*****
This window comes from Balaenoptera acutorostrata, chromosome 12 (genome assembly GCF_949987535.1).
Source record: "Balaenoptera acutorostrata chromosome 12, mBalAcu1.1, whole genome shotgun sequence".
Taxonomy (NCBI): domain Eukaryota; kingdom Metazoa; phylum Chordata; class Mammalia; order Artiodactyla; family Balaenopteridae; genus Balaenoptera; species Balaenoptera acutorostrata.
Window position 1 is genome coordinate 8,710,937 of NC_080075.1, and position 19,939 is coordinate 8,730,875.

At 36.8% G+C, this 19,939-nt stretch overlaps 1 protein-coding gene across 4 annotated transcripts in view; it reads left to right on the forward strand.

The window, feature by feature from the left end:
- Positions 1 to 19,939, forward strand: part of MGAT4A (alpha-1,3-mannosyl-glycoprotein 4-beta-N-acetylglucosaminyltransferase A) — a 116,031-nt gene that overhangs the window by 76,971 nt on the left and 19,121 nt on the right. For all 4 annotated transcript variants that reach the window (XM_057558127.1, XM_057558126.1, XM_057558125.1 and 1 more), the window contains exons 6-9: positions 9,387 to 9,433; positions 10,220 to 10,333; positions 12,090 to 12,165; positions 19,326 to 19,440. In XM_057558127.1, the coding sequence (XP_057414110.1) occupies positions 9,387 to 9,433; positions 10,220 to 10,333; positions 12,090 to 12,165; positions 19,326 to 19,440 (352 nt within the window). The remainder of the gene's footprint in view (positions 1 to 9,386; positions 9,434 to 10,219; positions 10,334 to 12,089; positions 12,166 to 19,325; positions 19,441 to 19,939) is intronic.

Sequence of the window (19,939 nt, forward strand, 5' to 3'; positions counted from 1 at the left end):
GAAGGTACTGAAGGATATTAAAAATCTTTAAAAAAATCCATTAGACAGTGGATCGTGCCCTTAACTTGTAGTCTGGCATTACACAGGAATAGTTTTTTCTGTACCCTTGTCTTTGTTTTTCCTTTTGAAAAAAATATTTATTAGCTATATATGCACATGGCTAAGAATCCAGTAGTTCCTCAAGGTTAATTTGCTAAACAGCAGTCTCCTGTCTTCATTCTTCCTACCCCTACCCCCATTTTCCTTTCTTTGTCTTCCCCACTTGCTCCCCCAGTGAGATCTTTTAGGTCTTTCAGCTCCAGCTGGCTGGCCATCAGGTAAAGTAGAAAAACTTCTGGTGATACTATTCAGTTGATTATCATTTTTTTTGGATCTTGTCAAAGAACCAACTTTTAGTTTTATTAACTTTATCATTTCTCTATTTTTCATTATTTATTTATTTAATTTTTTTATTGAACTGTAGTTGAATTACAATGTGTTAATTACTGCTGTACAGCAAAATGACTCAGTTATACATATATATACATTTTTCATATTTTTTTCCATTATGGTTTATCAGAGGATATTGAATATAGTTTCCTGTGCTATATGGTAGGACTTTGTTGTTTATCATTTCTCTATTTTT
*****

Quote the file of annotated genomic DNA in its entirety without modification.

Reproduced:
This window comes from Balaenoptera acutorostrata, chromosome 12 (genome assembly GCF_949987535.1).
Source record: "Balaenoptera acutorostrata chromosome 12, mBalAcu1.1, whole genome shotgun sequence".
Taxonomy (NCBI): domain Eukaryota; kingdom Metazoa; phylum Chordata; class Mammalia; order Artiodactyla; family Balaenopteridae; genus Balaenoptera; species Balaenoptera acutorostrata.
Window position 1 is genome coordinate 8,710,937 of NC_080075.1, and position 19,939 is coordinate 8,730,875.

At 36.8% G+C, this 19,939-nt stretch overlaps 1 protein-coding gene across 4 annotated transcripts in view; it reads left to right on the forward strand.

The window, feature by feature from the left end:
- Positions 1 to 19,939, forward strand: part of MGAT4A (alpha-1,3-mannosyl-glycoprotein 4-beta-N-acetylglucosaminyltransferase A) — a 116,031-nt gene that overhangs the window by 76,971 nt on the left and 19,121 nt on the right. For all 4 annotated transcript variants that reach the window (XM_057558127.1, XM_057558126.1, XM_057558125.1 and 1 more), the window contains exons 6-9: positions 9,387 to 9,433; positions 10,220 to 10,333; positions 12,090 to 12,165; positions 19,326 to 19,440. In XM_057558127.1, the coding sequence (XP_057414110.1) occupies positions 9,387 to 9,433; positions 10,220 to 10,333; positions 12,090 to 12,165; positions 19,326 to 19,440 (352 nt within the window). The remainder of the gene's footprint in view (positions 1 to 9,386; positions 9,434 to 10,219; positions 10,334 to 12,089; positions 12,166 to 19,325; positions 19,441 to 19,939) is intronic.

Sequence of the window (19,939 nt, forward strand, 5' to 3'; positions counted from 1 at the left end):
GAAGGTACTGAAGGATATTAAAAATCTTTAAAAAAATCCATTAGACAGTGGATCGTGCCCTTAACTTGTAGTCTGGCATTACACAGGAATAGTTTTTTCTGTACCCTTGTCTTTGTTTTTCCTTTTGAAAAAAATATTTATTAGCTATATATGCACATGGCTAAGAATCCAGTAGTTCCTCAAGGTTAATTTGCTAAACAGCAGTCTCCTGTCTTCATTCTTCCTACCCCTACCCCCATTTTCCTTTCTTTGTCTTCCCCACTTGCTCCCCCAGTGAGATCTTTTAGGTCTTTCAGCTCCAGCTGGCTGGCCATCAGGTAAAGTAGAAAAACTTCTGGTGATACTATTCAGTTGATTATCATTTTTTTTGGATCTTGTCAAAGAACCAACTTTTAGTTTTATTAACTTTATCATTTCTCTATTTTTCATTATTTATTTATTTAATTTTTTTATTGAACTGTAGTTGAATTACAATGTGTTAATTACTGCTGTACAGCAAAATGACTCAGTTATACATATATATACATTTTTCATATTTTTTTCCATTATGGTTTATCAGAGGATATTGAATATAGTTTCCTGTGCTATATGGTAGGACTTTGTTGTTTATCATTTCTCTATTTTT